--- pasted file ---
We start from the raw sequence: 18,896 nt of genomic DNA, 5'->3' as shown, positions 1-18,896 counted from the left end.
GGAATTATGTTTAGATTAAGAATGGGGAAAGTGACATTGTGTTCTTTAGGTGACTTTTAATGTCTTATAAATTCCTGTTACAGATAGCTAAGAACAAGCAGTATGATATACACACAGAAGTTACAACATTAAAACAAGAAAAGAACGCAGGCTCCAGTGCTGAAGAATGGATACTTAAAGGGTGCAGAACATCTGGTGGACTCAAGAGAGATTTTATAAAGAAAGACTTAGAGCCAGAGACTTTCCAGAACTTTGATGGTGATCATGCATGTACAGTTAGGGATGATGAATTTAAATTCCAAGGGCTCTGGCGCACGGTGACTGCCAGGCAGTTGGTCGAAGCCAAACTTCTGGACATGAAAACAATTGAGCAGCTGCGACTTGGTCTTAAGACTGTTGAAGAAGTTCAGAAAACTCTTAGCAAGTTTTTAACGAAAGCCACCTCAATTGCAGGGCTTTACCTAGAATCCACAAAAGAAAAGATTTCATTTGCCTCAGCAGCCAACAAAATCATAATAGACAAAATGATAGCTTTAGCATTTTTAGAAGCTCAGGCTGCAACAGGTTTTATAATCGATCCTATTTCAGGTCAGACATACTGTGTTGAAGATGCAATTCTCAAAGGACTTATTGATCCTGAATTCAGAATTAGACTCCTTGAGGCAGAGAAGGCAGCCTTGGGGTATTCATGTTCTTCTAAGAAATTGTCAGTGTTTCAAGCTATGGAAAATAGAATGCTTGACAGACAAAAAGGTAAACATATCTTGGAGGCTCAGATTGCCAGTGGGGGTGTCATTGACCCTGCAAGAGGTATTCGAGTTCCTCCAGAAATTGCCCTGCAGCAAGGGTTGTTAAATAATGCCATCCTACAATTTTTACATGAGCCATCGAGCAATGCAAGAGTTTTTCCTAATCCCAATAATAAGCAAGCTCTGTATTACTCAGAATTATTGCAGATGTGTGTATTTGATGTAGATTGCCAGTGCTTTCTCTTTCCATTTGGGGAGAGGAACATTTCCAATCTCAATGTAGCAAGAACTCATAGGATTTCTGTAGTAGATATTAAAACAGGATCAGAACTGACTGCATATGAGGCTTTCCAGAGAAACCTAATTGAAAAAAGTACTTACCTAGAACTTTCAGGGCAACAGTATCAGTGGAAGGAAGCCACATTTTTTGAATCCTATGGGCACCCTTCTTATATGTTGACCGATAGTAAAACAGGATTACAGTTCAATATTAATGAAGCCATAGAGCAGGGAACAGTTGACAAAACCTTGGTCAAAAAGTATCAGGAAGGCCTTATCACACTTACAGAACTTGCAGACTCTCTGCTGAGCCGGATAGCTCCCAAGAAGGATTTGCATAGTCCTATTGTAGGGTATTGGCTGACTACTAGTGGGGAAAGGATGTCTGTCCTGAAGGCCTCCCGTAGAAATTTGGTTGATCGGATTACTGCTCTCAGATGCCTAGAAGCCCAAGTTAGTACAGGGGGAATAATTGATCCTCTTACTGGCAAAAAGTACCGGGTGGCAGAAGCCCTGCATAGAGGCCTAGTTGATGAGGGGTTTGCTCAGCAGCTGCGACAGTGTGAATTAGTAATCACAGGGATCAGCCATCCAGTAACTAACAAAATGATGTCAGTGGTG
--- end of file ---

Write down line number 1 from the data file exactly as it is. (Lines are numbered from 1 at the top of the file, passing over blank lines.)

We start from the raw sequence: 18,896 nt of genomic DNA, 5'->3' as shown, positions 1-18,896 counted from the left end.